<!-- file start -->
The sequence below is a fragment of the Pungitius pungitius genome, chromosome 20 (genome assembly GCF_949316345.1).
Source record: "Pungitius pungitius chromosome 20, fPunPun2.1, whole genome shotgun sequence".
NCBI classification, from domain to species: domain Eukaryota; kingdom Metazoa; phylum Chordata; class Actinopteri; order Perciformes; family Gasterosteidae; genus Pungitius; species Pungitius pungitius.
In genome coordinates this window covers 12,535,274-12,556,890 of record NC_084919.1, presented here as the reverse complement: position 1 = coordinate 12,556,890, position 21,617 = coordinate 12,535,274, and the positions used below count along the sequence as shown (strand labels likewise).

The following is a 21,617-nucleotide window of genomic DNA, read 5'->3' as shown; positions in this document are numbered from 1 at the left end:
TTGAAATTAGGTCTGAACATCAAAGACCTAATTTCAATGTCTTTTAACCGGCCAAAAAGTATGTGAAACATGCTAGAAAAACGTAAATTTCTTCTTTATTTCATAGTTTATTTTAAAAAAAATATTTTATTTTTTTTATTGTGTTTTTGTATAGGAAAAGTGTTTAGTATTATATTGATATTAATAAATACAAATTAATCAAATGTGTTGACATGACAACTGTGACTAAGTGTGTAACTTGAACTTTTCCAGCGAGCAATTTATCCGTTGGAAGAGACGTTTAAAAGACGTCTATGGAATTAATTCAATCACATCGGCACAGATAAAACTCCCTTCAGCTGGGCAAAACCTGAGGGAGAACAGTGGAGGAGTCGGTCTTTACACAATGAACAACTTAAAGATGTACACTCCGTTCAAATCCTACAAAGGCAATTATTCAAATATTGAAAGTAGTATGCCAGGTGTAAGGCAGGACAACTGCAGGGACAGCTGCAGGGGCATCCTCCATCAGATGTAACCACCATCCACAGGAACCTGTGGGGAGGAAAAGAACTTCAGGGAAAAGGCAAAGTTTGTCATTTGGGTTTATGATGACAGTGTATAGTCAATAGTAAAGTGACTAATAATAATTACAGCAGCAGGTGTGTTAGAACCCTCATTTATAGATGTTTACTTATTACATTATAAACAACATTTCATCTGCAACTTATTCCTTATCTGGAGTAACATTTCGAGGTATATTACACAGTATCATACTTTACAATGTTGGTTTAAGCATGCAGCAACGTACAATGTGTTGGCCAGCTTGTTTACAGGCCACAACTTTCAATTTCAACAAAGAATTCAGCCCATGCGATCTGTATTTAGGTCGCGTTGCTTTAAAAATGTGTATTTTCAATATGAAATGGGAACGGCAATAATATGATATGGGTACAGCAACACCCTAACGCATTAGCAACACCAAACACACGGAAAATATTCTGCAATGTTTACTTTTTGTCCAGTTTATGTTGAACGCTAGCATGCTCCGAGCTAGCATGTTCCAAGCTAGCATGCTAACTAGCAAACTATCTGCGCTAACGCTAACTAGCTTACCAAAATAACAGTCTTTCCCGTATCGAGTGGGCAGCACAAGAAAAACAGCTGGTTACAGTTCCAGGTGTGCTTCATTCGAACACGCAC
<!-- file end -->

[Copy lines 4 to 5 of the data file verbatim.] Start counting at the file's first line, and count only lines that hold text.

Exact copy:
In genome coordinates this window covers 12,535,274-12,556,890 of record NC_084919.1, presented here as the reverse complement: position 1 = coordinate 12,556,890, position 21,617 = coordinate 12,535,274, and the positions used below count along the sequence as shown (strand labels likewise).

The following is a 21,617-nucleotide window of genomic DNA, read 5'->3' as shown; positions in this document are numbered from 1 at the left end: